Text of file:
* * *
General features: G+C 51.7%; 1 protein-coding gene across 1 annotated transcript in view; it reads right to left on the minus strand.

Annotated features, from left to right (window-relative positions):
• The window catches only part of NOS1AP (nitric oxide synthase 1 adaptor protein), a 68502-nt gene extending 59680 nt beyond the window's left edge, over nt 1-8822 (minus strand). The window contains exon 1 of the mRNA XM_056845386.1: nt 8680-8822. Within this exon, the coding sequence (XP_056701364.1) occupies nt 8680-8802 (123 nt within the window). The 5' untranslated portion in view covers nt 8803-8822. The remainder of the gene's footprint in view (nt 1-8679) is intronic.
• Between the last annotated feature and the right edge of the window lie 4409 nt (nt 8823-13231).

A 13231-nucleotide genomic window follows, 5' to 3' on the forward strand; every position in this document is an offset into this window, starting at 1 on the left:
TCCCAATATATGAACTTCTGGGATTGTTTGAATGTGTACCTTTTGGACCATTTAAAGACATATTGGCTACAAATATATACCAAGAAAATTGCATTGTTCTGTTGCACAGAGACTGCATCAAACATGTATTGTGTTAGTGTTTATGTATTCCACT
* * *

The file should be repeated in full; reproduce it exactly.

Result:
General features: G+C 51.7%; 1 protein-coding gene across 1 annotated transcript in view; it reads right to left on the minus strand.

Annotated features, from left to right (window-relative positions):
• The window catches only part of NOS1AP (nitric oxide synthase 1 adaptor protein), a 68502-nt gene extending 59680 nt beyond the window's left edge, over nt 1-8822 (minus strand). The window contains exon 1 of the mRNA XM_056845386.1: nt 8680-8822. Within this exon, the coding sequence (XP_056701364.1) occupies nt 8680-8802 (123 nt within the window). The 5' untranslated portion in view covers nt 8803-8822. The remainder of the gene's footprint in view (nt 1-8679) is intronic.
• Between the last annotated feature and the right edge of the window lie 4409 nt (nt 8823-13231).

A 13231-nucleotide genomic window follows, 5' to 3' on the forward strand; every position in this document is an offset into this window, starting at 1 on the left:
TCCCAATATATGAACTTCTGGGATTGTTTGAATGTGTACCTTTTGGACCATTTAAAGACATATTGGCTACAAATATATACCAAGAAAATTGCATTGTTCTGTTGCACAGAGACTGCATCAAACATGTATTGTGTTAGTGTTTATGTATTCCACT